Fisheries Spice up Kerala’s Export Revenues

As the sun rises over Kerala, its bright rays catch thousands of fishing boats trawling the blue waters of the Arabian Sea. So intrinsic is fishing to Kerala, that this is a sight perhaps forever embedded in the consciousness of every Malayalee. With its long coastline and large water resources, fishing has been a traditional occupation in the state. In spite of dwindling catches, fishing remains an important part of Kerala’s socio-economic culture and the state still retains its pre-eminent position in the country’s fishing map.
The Fish Statistics: With a coastline of 590 km, Kerala has over 2.5 lakh fishermen and six lakh people dependent on fishing related activities like processing and fish vending for their livelihood. Kerala contributes about 20 percent of the country’s marine fish landings. The state has rich inland water bodies including 44 rivers, 30 major reservoirs, fresh ponds, tanks, backwater bodies and brackish water area. Over the years, the government has initiated several policies to ensure the use of better and more modern technology by the sector. This includes greater mechanisation of fishing crafts, use of synthetic gear and advances in electronic navigation with the use of sound echo as well as GPS. These measures have resulted in the development of better infrastructure for the fisheries sector. The state now has nearly 287 seafood exporters, 169 cold storages and 124 processing plants.
Policy measures also include setting up of institutions (for example, Agency for Development of Aquaculture) and launch of schemes like Matsyakeralam. The government has tried to increase rural self-employment by encouraging shrimp culture in brackish inland water and propagating the benefits of rice-fish farming.
Fishing on Catamaran
Kerala’s Export Performance: Fisheries earn a handsome export revenue for the state, with marine export products being pegged at 1.25 lakh ton in 2010-11. The state’s share was 15.3 percent (volume) and 15.5 percent (value) when compared to all-India figures. The major export from Kerala has traditionally been shrimp. Other popular marine products that make their way from the Kerala seas to homes across the world include cuttle fish, squid, lobsters, crab. Dried items (shrimp, cuttle fish bones, shark fins), canned fish and ornamental fish are also exported.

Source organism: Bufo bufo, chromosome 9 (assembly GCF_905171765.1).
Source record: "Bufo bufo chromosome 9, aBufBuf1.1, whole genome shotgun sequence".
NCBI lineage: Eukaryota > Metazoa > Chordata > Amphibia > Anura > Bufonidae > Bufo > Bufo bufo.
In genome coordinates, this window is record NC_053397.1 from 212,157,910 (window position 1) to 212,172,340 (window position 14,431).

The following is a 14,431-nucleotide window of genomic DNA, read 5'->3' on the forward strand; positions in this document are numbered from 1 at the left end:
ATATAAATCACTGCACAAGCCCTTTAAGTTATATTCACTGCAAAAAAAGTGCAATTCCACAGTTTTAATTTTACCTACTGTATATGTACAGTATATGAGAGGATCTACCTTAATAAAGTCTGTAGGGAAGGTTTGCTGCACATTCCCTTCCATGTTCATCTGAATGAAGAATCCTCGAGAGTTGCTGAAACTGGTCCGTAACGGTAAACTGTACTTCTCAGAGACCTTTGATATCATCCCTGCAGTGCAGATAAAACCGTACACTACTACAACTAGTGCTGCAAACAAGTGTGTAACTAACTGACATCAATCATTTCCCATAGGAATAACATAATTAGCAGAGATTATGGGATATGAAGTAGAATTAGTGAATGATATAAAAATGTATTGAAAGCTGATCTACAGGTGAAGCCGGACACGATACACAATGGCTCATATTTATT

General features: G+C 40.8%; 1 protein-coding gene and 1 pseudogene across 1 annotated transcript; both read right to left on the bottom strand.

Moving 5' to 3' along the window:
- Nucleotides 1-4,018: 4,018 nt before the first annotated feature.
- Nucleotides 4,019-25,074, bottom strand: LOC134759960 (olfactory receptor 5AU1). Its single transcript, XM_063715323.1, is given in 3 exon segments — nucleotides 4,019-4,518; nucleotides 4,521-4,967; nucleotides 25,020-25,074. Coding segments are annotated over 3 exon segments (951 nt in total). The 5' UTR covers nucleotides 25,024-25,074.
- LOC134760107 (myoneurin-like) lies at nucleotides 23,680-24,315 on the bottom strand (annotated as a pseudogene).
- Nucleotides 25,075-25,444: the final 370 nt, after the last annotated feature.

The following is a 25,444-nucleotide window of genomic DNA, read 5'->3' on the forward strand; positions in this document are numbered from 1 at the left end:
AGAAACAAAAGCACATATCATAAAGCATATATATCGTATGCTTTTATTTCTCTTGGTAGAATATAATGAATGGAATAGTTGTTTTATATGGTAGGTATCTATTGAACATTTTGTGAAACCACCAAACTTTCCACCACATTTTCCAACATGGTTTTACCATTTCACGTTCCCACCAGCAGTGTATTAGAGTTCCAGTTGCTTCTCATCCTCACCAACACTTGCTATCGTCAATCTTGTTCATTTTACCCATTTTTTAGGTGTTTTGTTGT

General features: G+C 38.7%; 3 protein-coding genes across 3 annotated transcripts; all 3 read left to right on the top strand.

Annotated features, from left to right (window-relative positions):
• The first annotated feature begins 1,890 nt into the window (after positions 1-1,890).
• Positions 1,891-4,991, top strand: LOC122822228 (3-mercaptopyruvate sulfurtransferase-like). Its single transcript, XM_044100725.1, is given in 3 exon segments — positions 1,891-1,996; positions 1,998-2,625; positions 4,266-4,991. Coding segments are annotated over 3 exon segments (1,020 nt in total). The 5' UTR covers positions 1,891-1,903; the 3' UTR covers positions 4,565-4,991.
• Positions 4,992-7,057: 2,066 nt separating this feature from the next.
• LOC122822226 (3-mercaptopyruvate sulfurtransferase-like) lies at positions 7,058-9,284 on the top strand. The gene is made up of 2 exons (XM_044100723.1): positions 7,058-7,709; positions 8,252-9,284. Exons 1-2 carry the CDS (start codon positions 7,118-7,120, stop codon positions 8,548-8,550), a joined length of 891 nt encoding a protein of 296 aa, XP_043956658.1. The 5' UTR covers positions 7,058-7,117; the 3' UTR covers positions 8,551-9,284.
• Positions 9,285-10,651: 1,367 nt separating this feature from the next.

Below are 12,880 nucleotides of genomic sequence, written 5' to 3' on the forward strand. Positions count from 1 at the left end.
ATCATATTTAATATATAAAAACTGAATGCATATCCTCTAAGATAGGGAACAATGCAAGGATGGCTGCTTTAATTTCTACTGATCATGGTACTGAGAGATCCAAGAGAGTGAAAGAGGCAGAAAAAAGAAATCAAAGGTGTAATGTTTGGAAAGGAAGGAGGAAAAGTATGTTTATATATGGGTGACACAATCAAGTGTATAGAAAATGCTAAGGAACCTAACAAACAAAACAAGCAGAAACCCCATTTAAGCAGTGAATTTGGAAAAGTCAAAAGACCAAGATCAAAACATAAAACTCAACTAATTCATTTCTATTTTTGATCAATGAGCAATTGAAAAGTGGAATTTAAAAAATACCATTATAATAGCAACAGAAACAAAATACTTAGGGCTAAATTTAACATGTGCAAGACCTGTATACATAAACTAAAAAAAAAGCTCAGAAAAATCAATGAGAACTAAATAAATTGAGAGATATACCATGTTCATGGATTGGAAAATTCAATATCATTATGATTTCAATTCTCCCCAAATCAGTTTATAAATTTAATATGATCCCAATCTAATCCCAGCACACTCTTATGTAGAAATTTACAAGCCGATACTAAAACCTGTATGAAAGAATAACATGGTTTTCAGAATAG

Fishing in Troubled Waters: Despite fishing traditionally being one of Kerala’s economic mainstays, there are some areas of concern. During the period from 2005-06 to 2010-11, the Gross State Domestic Product of the state increased by leaps and bounds. However, the share of fisheries sector in the State Domestic Product has declined from 1.81 to 1.29 percent in the same period. Kerala’s share in exports has also been declining. As per figures available, its share declined from 20 percent in quantity terms in 2000-01 to 15.33 percent in 2010-11 and the share in value decreased to 15.52 percent from 16 percent.
One of the reasons could be that marine production contributes 82 percent of the state’s total fish production as compared to inland production. World over, there has been a fall in marine production due to loss of bio diversity and unsustainable fishing practices. This has had its impact on Kerala too. But with production from inland fishing improving, Kerala’s fishing sector should soon be swimming in more profitable waters.